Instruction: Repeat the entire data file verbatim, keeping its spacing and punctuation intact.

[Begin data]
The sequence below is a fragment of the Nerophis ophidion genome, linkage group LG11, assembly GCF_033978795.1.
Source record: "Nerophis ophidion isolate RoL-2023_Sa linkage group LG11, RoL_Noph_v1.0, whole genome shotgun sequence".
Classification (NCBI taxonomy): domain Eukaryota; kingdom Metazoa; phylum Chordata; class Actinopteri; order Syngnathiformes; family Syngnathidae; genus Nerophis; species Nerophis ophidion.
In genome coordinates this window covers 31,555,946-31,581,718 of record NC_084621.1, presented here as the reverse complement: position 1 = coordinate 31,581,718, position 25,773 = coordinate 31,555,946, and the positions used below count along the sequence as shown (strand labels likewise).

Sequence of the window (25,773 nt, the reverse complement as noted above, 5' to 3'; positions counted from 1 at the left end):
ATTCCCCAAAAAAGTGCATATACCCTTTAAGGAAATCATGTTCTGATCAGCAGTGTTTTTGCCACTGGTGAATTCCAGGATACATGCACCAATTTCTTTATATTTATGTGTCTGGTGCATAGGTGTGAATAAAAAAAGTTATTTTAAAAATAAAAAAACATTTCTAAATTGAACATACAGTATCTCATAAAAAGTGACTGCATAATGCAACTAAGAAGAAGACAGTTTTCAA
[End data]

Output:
The sequence below is a fragment of the Nerophis ophidion genome, linkage group LG11, assembly GCF_033978795.1.
Source record: "Nerophis ophidion isolate RoL-2023_Sa linkage group LG11, RoL_Noph_v1.0, whole genome shotgun sequence".
Classification (NCBI taxonomy): domain Eukaryota; kingdom Metazoa; phylum Chordata; class Actinopteri; order Syngnathiformes; family Syngnathidae; genus Nerophis; species Nerophis ophidion.
In genome coordinates this window covers 31,555,946-31,581,718 of record NC_084621.1, presented here as the reverse complement: position 1 = coordinate 31,581,718, position 25,773 = coordinate 31,555,946, and the positions used below count along the sequence as shown (strand labels likewise).

Sequence of the window (25,773 nt, the reverse complement as noted above, 5' to 3'; positions counted from 1 at the left end):
ATTCCCCAAAAAAGTGCATATACCCTTTAAGGAAATCATGTTCTGATCAGCAGTGTTTTTGCCACTGGTGAATTCCAGGATACATGCACCAATTTCTTTATATTTATGTGTCTGGTGCATAGGTGTGAATAAAAAAAGTTATTTTAAAAATAAAAAAACATTTCTAAATTGAACATACAGTATCTCATAAAAAGTGACTGCATAATGCAACTAAGAAGAAGACAGTTTTCAA